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A Qualitative Study On The Resilience Of Public Health Nurses Who Supported Sufferers Of The Great East Japan Earthquake Over The Last Six Years | 105372
ISSN: 1522-4821

International Journal of Emergency Mental Health and Human Resilience
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A qualitative study on the resilience of public health nurses who supported sufferers of the Great East Japan earthquake over the last six years

5th International Conference on Mental Health and Human Resilience

Manami Amagai, Tomoko Yamanouti, Mayumi Nitta, Yumiko Takeuchi, Yumiko Sawada and Takahashi Makiko

Kyoto University, Japan

Posters & Accepted Abstracts: Int J Emerg Ment Health

DOI: 10.4172/1522-4821-C1-027

Purpose: Seven years have passed since the Great East Japan Earthquake and subsequent Fukushima Nuclear Disaster occurred in Fukushima in 2011. Residents are still faced many difficulties. The role of public health nurses that supports those victims continuously is large in the community. However, how to support themselves as public health nurses is an urgent task, but it is in a fumbling state. The purpose of this study was to clarify the resilience of public health nurses who supported evacuee residents from the disaster aftermath for six years and to examine a support approach that is tailored to the feelings of the public health nurses.

Methodology: The content of the interview was divided into two aspects: the difficulty and support for public health nursing activities after the disaster. They were analyzed qualitatively.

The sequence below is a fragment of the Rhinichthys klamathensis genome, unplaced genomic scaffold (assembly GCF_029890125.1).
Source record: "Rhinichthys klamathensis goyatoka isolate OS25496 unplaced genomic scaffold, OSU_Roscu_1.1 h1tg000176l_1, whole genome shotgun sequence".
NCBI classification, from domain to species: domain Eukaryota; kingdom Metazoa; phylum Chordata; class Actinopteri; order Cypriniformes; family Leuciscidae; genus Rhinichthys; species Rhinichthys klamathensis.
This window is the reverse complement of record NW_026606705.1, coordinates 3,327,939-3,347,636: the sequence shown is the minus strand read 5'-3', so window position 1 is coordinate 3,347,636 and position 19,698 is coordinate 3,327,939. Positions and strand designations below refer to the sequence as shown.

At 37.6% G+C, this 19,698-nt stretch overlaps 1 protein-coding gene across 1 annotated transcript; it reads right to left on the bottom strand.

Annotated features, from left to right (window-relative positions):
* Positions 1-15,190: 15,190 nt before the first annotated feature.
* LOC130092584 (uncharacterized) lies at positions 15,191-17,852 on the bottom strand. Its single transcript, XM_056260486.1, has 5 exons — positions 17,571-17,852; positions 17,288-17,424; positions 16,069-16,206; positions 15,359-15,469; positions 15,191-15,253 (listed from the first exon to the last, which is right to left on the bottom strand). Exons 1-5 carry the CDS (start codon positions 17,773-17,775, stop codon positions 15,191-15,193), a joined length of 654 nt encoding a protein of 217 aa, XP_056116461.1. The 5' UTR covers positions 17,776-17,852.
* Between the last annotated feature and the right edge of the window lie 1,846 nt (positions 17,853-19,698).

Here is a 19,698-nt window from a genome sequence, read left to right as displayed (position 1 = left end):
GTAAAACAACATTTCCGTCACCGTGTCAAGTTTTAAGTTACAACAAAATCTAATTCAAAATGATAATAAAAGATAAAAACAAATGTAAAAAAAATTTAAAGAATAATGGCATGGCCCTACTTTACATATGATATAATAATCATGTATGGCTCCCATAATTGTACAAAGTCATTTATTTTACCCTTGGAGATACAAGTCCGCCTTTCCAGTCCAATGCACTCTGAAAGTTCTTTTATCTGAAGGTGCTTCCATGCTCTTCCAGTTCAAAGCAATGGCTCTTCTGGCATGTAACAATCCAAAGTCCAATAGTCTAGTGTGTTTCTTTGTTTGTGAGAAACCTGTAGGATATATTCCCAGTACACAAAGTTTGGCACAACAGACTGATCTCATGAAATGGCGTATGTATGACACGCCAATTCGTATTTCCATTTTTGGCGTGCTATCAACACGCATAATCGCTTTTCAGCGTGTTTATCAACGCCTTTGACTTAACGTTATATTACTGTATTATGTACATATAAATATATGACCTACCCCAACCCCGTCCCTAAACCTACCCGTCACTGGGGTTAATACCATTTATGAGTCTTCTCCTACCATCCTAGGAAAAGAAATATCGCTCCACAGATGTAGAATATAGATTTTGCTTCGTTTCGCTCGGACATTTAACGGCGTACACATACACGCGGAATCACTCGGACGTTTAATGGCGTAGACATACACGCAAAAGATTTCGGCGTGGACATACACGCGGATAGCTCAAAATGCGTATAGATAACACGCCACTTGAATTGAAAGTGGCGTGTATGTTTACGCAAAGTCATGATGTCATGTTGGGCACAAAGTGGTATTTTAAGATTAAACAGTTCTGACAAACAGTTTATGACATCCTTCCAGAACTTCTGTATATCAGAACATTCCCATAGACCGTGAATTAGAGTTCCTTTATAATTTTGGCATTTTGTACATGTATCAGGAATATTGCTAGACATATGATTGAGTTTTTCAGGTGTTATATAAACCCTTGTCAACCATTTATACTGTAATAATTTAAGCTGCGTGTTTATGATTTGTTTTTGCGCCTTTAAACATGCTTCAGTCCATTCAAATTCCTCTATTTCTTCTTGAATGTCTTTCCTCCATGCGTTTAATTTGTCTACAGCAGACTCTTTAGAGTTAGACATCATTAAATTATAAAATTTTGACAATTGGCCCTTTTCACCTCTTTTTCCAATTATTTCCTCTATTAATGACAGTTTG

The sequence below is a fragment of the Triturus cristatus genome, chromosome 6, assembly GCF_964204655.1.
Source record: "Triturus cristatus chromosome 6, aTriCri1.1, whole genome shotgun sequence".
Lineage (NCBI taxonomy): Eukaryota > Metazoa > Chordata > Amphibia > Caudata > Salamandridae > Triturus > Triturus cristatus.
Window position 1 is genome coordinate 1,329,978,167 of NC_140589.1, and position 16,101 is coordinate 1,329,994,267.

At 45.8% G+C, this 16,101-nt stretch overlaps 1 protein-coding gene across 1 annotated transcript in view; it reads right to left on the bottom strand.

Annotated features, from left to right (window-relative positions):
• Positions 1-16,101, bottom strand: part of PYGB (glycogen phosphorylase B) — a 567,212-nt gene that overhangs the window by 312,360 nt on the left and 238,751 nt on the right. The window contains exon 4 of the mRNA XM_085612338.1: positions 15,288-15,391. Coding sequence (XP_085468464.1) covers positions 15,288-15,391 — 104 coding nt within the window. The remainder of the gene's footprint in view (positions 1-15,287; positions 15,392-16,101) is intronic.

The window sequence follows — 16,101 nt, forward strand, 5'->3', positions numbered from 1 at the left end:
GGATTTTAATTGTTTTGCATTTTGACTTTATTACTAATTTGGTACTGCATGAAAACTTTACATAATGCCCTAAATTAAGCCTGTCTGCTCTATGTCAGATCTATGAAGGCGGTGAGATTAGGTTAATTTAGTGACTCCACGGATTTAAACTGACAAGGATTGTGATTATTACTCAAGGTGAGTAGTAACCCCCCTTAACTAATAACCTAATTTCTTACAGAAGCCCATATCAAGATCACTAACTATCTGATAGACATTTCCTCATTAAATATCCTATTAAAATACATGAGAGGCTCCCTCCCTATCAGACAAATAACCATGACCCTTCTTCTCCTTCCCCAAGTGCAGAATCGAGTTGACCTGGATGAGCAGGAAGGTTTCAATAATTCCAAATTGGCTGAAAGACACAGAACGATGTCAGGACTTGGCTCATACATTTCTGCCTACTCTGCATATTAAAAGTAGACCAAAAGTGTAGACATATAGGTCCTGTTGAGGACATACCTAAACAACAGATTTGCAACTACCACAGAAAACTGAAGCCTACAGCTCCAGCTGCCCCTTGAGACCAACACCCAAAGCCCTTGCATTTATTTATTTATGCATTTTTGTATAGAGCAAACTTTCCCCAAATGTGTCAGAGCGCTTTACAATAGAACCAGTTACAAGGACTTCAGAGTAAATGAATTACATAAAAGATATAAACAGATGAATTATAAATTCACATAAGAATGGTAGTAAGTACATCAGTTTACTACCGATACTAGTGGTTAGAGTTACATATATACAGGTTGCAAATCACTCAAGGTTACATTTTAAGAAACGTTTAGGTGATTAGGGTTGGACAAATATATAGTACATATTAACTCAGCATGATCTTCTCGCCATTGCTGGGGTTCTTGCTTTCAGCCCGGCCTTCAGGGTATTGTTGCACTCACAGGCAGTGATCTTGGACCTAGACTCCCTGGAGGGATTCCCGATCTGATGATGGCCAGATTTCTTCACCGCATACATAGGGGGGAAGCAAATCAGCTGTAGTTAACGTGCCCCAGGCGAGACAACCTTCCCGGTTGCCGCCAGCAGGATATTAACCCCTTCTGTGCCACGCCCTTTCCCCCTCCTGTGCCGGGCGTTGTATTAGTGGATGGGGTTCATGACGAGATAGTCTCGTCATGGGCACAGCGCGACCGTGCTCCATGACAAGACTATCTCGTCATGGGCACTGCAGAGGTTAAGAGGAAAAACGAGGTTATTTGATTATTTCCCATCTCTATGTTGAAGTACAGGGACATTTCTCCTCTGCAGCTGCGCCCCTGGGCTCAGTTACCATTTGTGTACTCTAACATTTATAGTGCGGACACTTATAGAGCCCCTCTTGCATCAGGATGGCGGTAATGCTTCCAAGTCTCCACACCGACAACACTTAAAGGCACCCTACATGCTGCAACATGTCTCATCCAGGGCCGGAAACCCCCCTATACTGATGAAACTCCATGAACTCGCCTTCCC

Findings: Public health nurses assisted evacuees in the shortage of supplies and information immediately after the disaster, and became overworked. In addition, a new health problem due to prolonged evacuation life, human relations with residents who turn to hostile hostility, situations where self-care can???t be done despite being victims by job priority was under pressure. However, supplementary support by the medical team, mutual cooperation with residents, emotional support by close friends, pride as a public health nurse were supposed to be supported.

Conclusion & Significance: Due to the disaster, the sense of responsibility to be a public health nurse is the driving force of the activity. On the other hand, they become heavy pressure, causing physical and mental exhaustion. It was suggested that a support system is needed to consult the public health nurse herself so that mental health can be maintained.

Manami Amagai is a Professor in the field of Psychiatric Nursing at Kyoto University in Japan. She interested in mental health to residents and supporters after the disaster occurred. She is searching internationally for collaborators who develop mental health services after disasters.

E-mail: [email protected]